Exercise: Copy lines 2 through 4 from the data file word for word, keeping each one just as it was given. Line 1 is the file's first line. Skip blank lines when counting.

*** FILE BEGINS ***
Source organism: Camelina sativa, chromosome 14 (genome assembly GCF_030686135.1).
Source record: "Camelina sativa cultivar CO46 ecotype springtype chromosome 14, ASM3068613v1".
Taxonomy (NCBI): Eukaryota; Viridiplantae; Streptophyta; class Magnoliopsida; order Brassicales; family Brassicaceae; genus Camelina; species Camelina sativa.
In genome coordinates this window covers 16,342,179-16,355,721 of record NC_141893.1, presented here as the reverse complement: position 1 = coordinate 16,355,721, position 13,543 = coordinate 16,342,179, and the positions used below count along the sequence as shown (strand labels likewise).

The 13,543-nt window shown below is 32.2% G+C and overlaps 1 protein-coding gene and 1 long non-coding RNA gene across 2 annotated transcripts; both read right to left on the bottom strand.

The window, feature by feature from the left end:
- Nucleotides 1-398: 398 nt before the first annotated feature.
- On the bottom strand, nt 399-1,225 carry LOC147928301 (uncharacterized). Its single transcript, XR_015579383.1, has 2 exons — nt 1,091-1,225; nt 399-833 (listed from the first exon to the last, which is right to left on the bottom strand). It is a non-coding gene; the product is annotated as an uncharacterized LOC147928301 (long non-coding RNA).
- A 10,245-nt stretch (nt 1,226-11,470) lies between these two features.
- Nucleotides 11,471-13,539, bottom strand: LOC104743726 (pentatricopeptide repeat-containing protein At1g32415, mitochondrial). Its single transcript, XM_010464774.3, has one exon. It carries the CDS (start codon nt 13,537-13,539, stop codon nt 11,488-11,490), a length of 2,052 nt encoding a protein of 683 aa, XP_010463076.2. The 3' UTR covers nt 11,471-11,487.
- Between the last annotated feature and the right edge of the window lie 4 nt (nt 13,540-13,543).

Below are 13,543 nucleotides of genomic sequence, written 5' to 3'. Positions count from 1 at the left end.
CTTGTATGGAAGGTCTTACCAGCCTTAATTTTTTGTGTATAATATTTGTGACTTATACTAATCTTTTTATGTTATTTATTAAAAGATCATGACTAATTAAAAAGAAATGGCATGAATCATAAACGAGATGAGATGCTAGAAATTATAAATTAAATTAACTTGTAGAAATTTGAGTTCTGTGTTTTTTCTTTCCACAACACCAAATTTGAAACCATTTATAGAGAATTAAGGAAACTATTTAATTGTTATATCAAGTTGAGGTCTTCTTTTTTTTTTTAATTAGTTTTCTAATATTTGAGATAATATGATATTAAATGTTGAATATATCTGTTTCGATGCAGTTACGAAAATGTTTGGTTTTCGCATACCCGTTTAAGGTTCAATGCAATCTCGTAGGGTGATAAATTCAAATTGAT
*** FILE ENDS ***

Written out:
Source record: "Camelina sativa cultivar CO46 ecotype springtype chromosome 14, ASM3068613v1".
Taxonomy (NCBI): Eukaryota; Viridiplantae; Streptophyta; class Magnoliopsida; order Brassicales; family Brassicaceae; genus Camelina; species Camelina sativa.
In genome coordinates this window covers 16,342,179-16,355,721 of record NC_141893.1, presented here as the reverse complement: position 1 = coordinate 16,355,721, position 13,543 = coordinate 16,342,179, and the positions used below count along the sequence as shown (strand labels likewise).